There's a difference between subtle, but deliberate glitches in continuity, which Scorsese seems to be fond and uses quite successfully and laziness. The interrogation scene in Shutter Island with the glass/missing glass issue adds to that 5th dimension in which the audience has to question their own reality. Similarly, the continuity "errors" in Gangs of New York mimic the to the edgy, dirty, defunct state of the characters and the quality of life at the 5 Points however, there are indeed mistakes. The scene where Tammany is feeding his caged birds while talking to Bill the Butcher simply looks sloppy as the over-dubbing clearly doesn't line-up.

Jandy Hardesty

I just put The Collector in my Netflix queue – thanks for highlighting it. Sounds awesome. I was waiting for Andrew to mention Tie Me Up! Tie Me Down!, though…when Matt started describing The Collector, that was the first thing I thought of. But I guess Tie Me Up! Tie Me Down! ended up a lot lighter and happier.

William Wyler may not be considered an auteur, but he was an extremely solid and consistent director throughout the 1920s-1950s (and I guess a little into the '60s). If anything, he's a classic example of the studio director who knew how to set up a scene (look at the mise-en-scene and deep focus in The Little Foxes, for example – of course, having Gregg Toland as cinematographer didn't hurt) and then get out of the way of his actors. He did several of Bette Davis's most memorable films; very proficient at those domestic melodramas.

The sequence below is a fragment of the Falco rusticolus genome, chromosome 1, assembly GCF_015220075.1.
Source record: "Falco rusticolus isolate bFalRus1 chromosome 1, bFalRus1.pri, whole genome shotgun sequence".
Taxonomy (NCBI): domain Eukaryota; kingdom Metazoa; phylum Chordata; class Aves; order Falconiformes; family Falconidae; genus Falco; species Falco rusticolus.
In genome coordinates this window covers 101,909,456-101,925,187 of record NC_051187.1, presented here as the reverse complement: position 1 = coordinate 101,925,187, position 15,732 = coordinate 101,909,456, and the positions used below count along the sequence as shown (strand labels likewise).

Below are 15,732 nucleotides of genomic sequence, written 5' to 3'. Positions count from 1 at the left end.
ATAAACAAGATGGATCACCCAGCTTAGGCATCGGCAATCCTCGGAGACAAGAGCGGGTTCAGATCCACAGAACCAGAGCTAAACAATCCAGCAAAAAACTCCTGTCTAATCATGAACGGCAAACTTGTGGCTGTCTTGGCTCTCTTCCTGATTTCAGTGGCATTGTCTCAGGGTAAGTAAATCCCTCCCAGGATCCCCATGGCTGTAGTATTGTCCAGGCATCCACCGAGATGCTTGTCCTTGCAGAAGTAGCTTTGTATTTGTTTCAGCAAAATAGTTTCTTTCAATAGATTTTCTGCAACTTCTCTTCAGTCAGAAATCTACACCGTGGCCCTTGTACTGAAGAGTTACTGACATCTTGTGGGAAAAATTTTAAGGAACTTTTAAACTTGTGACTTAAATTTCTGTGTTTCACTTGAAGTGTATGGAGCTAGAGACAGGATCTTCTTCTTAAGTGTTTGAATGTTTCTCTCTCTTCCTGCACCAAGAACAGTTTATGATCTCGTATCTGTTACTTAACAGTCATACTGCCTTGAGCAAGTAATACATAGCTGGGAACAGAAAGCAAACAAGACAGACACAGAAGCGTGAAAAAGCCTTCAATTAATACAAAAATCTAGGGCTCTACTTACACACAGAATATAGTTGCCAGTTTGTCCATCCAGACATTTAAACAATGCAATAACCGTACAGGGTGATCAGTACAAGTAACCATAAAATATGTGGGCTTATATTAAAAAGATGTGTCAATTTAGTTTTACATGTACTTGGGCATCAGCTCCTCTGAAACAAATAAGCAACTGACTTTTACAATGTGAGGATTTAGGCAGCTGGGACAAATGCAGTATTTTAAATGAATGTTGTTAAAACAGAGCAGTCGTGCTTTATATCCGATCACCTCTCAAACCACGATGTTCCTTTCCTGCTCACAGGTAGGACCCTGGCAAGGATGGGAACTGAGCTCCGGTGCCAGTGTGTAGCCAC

Jandy Hardesty

Yeah, you did – sorry, didn't mean to make it sound like you didn't. I apparently didn't finish my thought in that part of the comment before I went on to the next part. I do that sometimes. 😉 I just figured you had seen it and would think of it immediately, so was waiting for you to say it. And then you did, and I felt vindicated.


It's not even important enough an issue to "pick sides," but it's fun to debate about anyway, so I'm throwing my weight behind Andrew on this one.

Say what you will about the usefulness of the errors in Shutter Island (certainly you can argue that they help add to the mood), but you can't play both sides of the same coin. Are the errors (throughout his career) unintentional or a choice? Because to say that they are his "style" and then that he made a conscious decision to employ them in SI just sounds like fanboyism.

Mostly, though, I think I'm bothered by how making a movie about a guy that's going/is crazy, combined with this continuity business, seems to have given Scorcese free rein to get away with anything. Intentional or not, it's anything goes, since it's nearly impossible to argue that whatever it is isn't in service of the story. Pink flamingos in the background? Dude's crazy. Underpants gnomes stealing his boxers? A hallucination. Cupid digging a hole with the ace of spades? All a part of the story. At what point is it a discredit to the filmmaker? I think that might be Andrew's point as well.

Anyway, enjoyed the discussion (thus far) as usual. Can't listen to the rest as I've yet to see Mulholland, but any podcast that talks about Cliffhanger is aces in my book.